With smartwatches, this won’t be a problem and it really won’t matter what generation device you pick up.

The software experience will always be the same, and it also means there will be no hardware problem – for the most part. Instead of upgrading your watch every year just to get the latest processor, you’ll already have all the power you need even in an older device. This makes smartwatches so much more viable, and it effectively eliminates the generation problem we have now with smartphones.

The Ultimate Android Wear Guide: Top Ten Features

Next in our ultimate Android Wear guide we’re going to take a look at the platform’s top ten best features. If you’re wondering what kinds of things you can do with an Android Wear smartwatch, or you want to see some things you can do with a device you already own — look no further!

10. Voice Dictation Support

Pebble Time voice dictation supportOne of the most useful features offered on Android handsets is that you can input text using your voice. More specifically, you can send messages, compose emails and type – via any interface that uses the Android keyboard – just by talking. It’s no surprise then that Android Wear smartwatches will include the same functionality.

There’s no point in typing out a novel on a smartwatch, but the option to reply in a timely fashion will definitely come in handy. Better still, in situations where you cannot use your voice – like during a conference – you can select pre-programmed responses with a few quick taps.

9. Smart Home Controls

During the Android Wear demo at Google I/O, a woman opened her garage door by speaking to her smartwatch. “Okay, Google. Open the garage.” While this is pretty cool to see, it’s just scratching the surface of what we can do with a smartwatch as more and more smart appliances and technology enter our homes.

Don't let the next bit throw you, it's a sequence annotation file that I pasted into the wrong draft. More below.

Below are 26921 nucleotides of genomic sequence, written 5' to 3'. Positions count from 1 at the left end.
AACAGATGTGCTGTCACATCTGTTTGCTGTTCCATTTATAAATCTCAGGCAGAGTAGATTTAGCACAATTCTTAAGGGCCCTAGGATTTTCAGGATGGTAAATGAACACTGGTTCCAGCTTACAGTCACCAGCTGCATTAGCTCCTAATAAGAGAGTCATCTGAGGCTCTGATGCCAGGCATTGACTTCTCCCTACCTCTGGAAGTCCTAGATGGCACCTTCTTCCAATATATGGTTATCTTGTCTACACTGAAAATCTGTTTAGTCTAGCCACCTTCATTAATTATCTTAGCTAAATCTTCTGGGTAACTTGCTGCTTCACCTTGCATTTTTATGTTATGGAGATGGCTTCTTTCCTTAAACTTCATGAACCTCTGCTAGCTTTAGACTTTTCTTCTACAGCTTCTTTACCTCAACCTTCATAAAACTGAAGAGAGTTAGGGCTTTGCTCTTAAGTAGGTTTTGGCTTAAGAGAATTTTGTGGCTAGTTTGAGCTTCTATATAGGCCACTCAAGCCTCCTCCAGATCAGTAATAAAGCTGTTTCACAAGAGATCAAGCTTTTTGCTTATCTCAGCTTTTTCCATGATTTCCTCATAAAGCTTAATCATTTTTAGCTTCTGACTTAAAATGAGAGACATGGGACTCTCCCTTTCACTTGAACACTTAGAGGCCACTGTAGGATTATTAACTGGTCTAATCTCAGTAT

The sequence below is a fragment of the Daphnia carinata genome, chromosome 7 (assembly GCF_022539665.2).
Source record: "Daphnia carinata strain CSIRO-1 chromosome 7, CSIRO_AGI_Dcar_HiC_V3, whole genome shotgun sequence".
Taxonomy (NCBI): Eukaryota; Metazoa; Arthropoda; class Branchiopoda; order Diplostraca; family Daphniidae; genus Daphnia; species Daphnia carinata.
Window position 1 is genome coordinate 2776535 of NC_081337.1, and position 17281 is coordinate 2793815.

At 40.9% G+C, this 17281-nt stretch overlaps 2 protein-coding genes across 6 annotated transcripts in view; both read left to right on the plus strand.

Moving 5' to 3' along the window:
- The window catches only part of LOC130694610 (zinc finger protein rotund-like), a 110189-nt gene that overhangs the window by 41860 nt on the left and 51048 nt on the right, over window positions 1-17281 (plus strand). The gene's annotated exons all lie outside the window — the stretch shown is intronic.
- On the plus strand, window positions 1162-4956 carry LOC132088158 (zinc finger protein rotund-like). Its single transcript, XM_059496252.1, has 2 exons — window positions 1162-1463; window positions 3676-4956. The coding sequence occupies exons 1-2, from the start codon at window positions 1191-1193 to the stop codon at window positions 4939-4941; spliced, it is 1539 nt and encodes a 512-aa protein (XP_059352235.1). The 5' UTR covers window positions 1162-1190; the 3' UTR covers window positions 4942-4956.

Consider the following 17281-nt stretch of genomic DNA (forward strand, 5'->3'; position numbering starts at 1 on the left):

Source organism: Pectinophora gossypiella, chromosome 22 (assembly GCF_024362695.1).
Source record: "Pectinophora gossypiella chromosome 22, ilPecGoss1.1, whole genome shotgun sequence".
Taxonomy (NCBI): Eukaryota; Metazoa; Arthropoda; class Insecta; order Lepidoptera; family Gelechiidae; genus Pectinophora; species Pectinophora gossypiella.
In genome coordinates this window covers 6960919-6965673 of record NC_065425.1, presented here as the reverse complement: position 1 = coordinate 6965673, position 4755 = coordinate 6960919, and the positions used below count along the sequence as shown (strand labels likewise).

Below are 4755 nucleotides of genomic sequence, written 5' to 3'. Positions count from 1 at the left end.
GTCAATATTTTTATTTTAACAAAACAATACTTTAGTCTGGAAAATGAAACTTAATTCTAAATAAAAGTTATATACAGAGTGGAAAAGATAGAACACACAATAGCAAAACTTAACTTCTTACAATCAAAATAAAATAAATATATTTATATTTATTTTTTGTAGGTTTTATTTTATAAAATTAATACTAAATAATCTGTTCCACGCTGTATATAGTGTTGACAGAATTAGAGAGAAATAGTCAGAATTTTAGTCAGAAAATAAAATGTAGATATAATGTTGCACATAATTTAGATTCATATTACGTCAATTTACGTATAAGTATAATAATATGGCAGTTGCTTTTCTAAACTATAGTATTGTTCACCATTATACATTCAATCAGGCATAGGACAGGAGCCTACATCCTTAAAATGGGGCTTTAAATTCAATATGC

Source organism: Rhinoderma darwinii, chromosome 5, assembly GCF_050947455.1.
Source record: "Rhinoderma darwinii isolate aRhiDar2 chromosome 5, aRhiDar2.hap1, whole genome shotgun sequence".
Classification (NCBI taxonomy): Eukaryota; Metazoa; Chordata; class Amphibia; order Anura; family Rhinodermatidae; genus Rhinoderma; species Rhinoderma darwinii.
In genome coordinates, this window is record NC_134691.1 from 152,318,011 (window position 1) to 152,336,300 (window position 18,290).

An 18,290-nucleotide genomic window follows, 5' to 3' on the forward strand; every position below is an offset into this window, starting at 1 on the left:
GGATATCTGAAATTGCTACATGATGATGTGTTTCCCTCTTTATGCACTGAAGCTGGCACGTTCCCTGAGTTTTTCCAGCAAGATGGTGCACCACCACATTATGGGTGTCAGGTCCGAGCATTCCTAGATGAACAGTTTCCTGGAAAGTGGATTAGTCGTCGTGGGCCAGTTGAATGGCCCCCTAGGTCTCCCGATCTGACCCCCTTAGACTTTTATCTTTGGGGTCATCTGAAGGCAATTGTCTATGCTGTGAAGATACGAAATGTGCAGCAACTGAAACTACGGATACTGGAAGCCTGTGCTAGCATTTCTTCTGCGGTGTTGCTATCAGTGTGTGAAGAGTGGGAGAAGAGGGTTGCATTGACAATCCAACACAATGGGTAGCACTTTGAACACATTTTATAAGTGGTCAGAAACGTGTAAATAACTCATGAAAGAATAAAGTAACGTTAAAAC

Recently, Google purchased Nest, best known for their smart thermostat. This is another area where we will see Android Wear smartwatches being used to control third party devices.

8. Varying Hardware

Alcatel OneTouch WatchIt’s no secret that the Android smartphone market is heavily fragmented when it comes to hardware. Some handsets have huge screens, awe-inspiring 3D graphics support and yet others have sacrificed processing power to provide improved battery life. In this respect, developers often have to create unique experiences for several different devices.

Hopefully, that won’t happen with Android Wear smartwatches which will also be offered on varying forms of hardware. In fact, I would venture to say that the variation will offer a lot more innovation and feasibility when it comes to finding a personal device. Manufacturers like Samsung, LG and Motorola will all provide their own take on what an Android Wear smartwatch should be ultimately resulting in several different types of devices. Already we see the Moto 360 for those concerned with an attractive wearable, as opposed to the Gear Live or LG G watch which pander more to the minimal and traditional crowds.

The real benefit here is that we’ll have a lot to choose from.

7. Chromecast and Google TV Support

ChromecastSmartwatches will be compatible with Chromecast and Google TV devices, meaning you can interact and control said hardware remotely. This will be perfect for those moments when you don’t feel like fumbling around in the dark for the TV remote.

It’s also likely that Android Wear devices will be able to stream media content – in some capacity – to compatible hardware. Let’s say, for example, you’re listening to music on your wearable or even through your smartphone, you may at some point be able to cast that to remote hardware such as your TV or home surround.